New Battery systems => Other new battery systems => Topic started by: schuler on August 10, 2012, 05:33:59 PM

Title: Dead AA Batteries - They are full of energy!!!
Post by: schuler on August 10, 2012, 05:33:59 PM
:) Hello Experimenters!  :)

I would like to share an experiment.

I've got 4 so called AA 1.5V dead batteries. They were batteries used in a wireless mouse and keyboard. Both mouse and keyboard stopped to work because the voltage wasn't enough. My multimeter shows 1.2V in each battery. Before throwing these batteries in the trash bin, I decided to connect these 4 AA batteries in series, use a 680r resistor connected in series with 16 water clear/white 5mm LEDs in parallel. The current is around 1.5 to 1.7 mA. I found interesting how much light I can get from just 1.5mA.

This little experiment makes me think how much energy is sent directly into the trash bin. My experiment is now running for days using so called dead batteries.

It seems that the smaller the current, more energy you can get: http://www.powerstream.com/AA-tests.htm .

:) Have Fun  :)
Title: Re: Dead AA Batteries - They are full of energy!!!
Post by: TinselKoala on August 10, 2012, 11:13:49 PM
You are totally right.

Many consumer gadgets like cameras, mp players, mouses, etc. have "low voltage cutoffs" and either tell you to replace the battery when it hits 1.2 v or simply stop working at that voltage.

This is to prevent erratic behaviour as voltage drops below reliable levels. But there is still plenty of energy in the batteries!  (This is also why many of these devices won't run on NiCads for very long: the cell voltage of a NiCad is too low even when fully charged, so the device thinks it should stop working at 1.2 volts.)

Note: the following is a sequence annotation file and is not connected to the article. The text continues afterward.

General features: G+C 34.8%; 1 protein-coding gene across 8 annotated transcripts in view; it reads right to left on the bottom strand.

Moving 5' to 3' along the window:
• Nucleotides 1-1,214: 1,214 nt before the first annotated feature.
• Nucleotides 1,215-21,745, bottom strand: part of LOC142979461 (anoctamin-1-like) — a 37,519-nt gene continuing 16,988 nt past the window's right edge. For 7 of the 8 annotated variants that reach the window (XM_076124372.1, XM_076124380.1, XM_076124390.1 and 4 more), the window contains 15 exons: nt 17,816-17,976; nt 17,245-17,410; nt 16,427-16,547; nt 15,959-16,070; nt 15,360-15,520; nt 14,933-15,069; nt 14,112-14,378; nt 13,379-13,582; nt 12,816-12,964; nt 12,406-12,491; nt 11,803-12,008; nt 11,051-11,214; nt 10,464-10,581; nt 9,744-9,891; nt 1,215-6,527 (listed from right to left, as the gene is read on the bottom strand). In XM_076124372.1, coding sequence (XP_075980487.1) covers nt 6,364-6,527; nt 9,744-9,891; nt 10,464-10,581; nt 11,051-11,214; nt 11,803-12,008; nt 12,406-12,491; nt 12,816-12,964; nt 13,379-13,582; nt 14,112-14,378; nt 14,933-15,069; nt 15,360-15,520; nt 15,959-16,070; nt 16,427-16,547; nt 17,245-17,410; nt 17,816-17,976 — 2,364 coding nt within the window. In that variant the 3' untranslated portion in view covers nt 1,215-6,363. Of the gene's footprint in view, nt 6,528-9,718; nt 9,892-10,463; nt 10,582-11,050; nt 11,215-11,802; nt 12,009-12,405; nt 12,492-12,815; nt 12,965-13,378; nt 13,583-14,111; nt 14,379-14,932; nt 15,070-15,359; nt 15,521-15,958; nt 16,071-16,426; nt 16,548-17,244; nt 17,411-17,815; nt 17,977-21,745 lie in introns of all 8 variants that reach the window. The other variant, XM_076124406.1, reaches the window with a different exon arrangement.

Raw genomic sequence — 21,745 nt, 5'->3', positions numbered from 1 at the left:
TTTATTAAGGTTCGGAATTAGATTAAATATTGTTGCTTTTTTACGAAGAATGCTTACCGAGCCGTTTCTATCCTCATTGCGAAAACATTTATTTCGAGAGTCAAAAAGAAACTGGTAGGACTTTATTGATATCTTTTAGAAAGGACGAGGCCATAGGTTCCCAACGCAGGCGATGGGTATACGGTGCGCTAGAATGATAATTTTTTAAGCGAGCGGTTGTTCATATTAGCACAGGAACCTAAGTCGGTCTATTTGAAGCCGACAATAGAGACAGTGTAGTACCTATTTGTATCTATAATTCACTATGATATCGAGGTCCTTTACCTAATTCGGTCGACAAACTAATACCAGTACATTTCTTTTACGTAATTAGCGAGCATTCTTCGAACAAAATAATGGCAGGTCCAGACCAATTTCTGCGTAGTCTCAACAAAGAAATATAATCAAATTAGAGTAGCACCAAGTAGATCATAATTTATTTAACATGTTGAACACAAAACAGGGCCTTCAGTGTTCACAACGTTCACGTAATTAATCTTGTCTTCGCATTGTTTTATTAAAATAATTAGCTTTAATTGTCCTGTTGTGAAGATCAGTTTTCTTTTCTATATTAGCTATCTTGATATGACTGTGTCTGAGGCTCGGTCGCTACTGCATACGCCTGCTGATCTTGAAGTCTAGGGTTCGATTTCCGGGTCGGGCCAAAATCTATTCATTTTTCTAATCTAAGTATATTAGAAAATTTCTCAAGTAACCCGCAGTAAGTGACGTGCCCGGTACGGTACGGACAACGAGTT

Circuits like the Joule Thief in all its variants will allow extraction of this "throwaway" energy down to an indicated voltage of less than 0.5 volts in some cases. The simple series resistor that you are using is actually wasting power itself: it is dissipating P=I2R Watts while you are running your light string -- over 1.5 mW going to heating the air around the resistor.

So... we need a battery charger, that will take these used alkalines and suck the energy out and put it into a rechargeable battery like a LiPo at higher voltage. Even if the overall efficiency of such a charger  might be low, it's still going to be better than tossing the batteries into the recycling bin when they are still indicating 1.2 volts.
Title: Re: Dead AA Batteries - They are full of energy!!!
Post by: Pirate88179 on August 11, 2012, 04:33:11 AM
TK:

Yes, i have many friends that save their "dead" batteries for me and i light most of my home using them and some JT circuits.  I always use the "" when saying dead batteries because, as you point out....they just have dropped below the threshold of whatever device they were being used in.  There is a lot of useful energy left and I have 3 gallon freezer bags full of "dead" batteries to help light my home for some months to come.  I hate to see anything wasted.

Bill
Title: Re: Dead AA Batteries - They are full of energy!!!
Post by: schuler on August 11, 2012, 10:24:47 AM
Hi Pirate,
What kind of LEDs/resistors/current are you using? Any current/voltage measurement? I've found that white and blue LEDs are the most energy efficient.
Title: Re: Dead AA Batteries - They are full of energy!!!
Post by: Pirate88179 on August 11, 2012, 07:00:32 PM
Hi Pirate,
What kind of LEDs/resistors/current are you using? Any current/voltage measurement? I've found that white and blue LEDs are the most energy efficient.

I am running mostly modified Fuji circuits outputting around 400 volts.  I have several lights consisting of 2 Lights of America chip LED bulbs (each bulb has like 24 chips I think)  I have no idea what the amp draw is but I run these almost every night and a "dead" AA battery lasts for many evenings.  I am working on lighting up some Cree type LEDs now to see what happens.

Bill